The commission published a proposed block exemption order (BEO) for agreements between shipping lines on operational arrangements, known as vessel sharing agreements (VSAs).
If the BEO is finalised, VSAs will not be subject to the 'first conduct rule' under the Hong Kong Competition Ordinance, which came into force in December 2015.
The first conduct rule prohibits agreements, concerted practices or decisions of associations that have the object or effect of preventing, restricting or distorting competition.
The Commission published the proposed BEO in response to an application from the Hong Kong Liner Shipping Association, which had asked for a BEO on both VSAs and voluntary discussion agreements (VDAs), which relate to particular shipping routes.
In light of the economic efficiencies generated by VSAs, the Commission said that activities relating to these will be excluded from the first conduct rules so long as: the parties do not collectively exceed a market share threshold of 40%; the VSA does not authorise or require shipping lines to engage in cartel conduct; and shipping lines are free to withdraw without penalty, on giving reasonable notice.
The Commission was not in favour of a BEO for VDAs, as it considers that these agreements do not enhance overall economic efficiency, it said.
The BEO has been given for five years, and will be reviewed after four or "at any time [the Commission] considers appropriate".
Competition law expert Mohammed Talib of Pinsent Masons, the law firm behind Out-Law.com said the block exemption is "of fundamental importance given the importance of the shipping industry to Hong Kong"
"They have also set the threshold of the exemption so that carriers with less than a combined market share of 40% are able to benefit from it. In contrast, the EU set the threshold at 30% market share. This is suggestive of a slightly more accommodative approach and perhaps also reflects the smaller size of the Hong Kong market as a whole compared to the EU," Talib said.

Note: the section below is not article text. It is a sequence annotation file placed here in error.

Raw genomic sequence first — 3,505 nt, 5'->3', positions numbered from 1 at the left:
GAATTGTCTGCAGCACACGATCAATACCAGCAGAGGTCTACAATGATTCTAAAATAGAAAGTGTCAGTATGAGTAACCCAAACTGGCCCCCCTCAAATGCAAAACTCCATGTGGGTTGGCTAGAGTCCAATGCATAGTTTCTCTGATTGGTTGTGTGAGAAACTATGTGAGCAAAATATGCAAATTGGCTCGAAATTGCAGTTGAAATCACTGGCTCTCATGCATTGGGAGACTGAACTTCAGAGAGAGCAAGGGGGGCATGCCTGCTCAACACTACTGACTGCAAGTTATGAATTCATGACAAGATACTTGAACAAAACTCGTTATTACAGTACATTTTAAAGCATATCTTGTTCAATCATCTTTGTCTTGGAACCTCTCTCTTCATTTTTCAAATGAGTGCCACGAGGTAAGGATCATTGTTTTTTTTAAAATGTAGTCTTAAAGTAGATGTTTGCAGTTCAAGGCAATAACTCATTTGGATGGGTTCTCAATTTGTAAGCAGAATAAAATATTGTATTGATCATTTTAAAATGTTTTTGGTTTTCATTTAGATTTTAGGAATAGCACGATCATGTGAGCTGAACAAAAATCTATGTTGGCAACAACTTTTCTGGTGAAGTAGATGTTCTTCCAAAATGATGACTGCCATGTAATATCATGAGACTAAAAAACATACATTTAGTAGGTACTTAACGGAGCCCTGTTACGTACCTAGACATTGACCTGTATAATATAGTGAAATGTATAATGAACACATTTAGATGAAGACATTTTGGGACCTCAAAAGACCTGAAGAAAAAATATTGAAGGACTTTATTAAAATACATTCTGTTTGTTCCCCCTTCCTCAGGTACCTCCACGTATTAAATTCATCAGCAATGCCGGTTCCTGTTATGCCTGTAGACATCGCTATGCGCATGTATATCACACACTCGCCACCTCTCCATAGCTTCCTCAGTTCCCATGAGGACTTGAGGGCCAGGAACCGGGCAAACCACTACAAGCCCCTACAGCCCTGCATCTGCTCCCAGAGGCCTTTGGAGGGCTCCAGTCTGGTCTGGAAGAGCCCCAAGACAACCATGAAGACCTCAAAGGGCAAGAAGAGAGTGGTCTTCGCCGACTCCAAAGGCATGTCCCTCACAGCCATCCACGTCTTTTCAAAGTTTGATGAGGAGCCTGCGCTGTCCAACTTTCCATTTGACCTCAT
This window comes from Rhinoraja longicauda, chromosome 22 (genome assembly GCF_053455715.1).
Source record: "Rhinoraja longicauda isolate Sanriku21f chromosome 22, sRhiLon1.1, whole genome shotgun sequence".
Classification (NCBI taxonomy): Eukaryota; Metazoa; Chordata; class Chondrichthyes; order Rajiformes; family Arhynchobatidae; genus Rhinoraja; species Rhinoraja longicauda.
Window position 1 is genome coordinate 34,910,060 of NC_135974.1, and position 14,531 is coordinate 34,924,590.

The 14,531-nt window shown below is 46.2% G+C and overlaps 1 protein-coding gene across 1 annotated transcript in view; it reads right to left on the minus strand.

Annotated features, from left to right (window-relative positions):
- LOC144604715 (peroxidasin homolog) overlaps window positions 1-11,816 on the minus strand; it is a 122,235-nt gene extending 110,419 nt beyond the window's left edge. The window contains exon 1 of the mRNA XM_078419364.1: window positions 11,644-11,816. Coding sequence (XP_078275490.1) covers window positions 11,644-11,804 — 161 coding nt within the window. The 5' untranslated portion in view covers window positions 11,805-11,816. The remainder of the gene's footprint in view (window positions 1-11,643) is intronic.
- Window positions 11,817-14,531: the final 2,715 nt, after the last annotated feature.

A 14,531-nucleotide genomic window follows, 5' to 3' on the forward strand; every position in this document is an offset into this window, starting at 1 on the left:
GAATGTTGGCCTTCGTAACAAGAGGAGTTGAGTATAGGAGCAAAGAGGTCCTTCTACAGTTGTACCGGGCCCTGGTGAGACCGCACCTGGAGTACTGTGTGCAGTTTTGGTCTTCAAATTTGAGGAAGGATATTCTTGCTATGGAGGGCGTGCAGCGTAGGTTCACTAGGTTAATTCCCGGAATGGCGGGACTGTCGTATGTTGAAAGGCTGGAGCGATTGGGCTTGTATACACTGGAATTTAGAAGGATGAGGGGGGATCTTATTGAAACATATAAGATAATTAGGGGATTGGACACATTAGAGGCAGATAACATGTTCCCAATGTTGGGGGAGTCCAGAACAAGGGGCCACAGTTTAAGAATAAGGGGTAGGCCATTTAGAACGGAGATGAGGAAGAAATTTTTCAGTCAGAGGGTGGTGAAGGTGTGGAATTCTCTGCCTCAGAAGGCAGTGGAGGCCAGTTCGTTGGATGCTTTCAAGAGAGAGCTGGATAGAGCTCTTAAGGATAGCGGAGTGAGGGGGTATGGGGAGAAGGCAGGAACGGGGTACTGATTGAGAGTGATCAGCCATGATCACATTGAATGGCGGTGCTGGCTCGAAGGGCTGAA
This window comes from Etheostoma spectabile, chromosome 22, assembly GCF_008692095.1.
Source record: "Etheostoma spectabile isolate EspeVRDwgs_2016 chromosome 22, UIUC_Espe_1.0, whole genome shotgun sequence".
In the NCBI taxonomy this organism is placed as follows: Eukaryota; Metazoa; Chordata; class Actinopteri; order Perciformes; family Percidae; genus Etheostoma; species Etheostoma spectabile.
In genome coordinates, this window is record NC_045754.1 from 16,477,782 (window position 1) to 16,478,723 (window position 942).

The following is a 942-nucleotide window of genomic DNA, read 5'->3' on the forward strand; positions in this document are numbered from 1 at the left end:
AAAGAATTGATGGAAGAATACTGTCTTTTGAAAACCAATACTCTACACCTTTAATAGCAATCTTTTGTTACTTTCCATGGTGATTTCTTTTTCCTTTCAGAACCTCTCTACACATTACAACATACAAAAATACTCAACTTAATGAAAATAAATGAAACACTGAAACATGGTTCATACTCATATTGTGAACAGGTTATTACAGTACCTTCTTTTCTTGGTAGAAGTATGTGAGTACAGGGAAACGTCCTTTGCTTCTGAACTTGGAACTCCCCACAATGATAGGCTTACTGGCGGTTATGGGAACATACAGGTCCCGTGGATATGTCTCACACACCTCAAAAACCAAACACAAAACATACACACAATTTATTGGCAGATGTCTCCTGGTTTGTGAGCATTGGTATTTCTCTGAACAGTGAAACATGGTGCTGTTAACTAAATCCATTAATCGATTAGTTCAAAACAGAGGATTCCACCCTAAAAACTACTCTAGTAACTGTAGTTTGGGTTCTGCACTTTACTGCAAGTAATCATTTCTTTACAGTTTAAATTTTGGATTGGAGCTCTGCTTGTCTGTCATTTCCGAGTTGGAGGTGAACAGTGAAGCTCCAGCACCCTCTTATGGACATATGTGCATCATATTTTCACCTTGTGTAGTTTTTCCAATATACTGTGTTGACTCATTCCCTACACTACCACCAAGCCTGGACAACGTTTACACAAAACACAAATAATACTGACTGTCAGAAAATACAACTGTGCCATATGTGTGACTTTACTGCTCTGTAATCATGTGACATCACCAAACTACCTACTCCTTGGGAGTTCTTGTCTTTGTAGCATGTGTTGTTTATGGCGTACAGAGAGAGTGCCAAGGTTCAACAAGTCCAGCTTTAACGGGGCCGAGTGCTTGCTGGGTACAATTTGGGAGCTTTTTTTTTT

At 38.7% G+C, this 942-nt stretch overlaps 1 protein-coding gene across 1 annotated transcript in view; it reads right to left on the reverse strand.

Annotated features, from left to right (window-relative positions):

The shipping industry was one of the first to make changes to comply with the new Hong Kong Ordinance, taking steps to end the co-ordination of fee levels for the use of port facilities. In November 2015 five container terminal operators agreed to stop jointly setting the level of a port security charge (PSC) that is levied on port users. As a consequence terminal operators Hongkong International Terminals, Modern Terminals, Asia Container Terminals, COSCO-HIT Terminals (Hong Kong) and CSX World Terminals Hong Kong stopped accepting paper coupons that could previously be used to pay the PSC and instead began to individually issue electronic coupons.
This move was in response to concerns that the joint setting of the PSC would be viewed by the Competition Commission as price-fixing, which is considered to be serious anti-competitive conduct and a clear contravention of the Ordinance.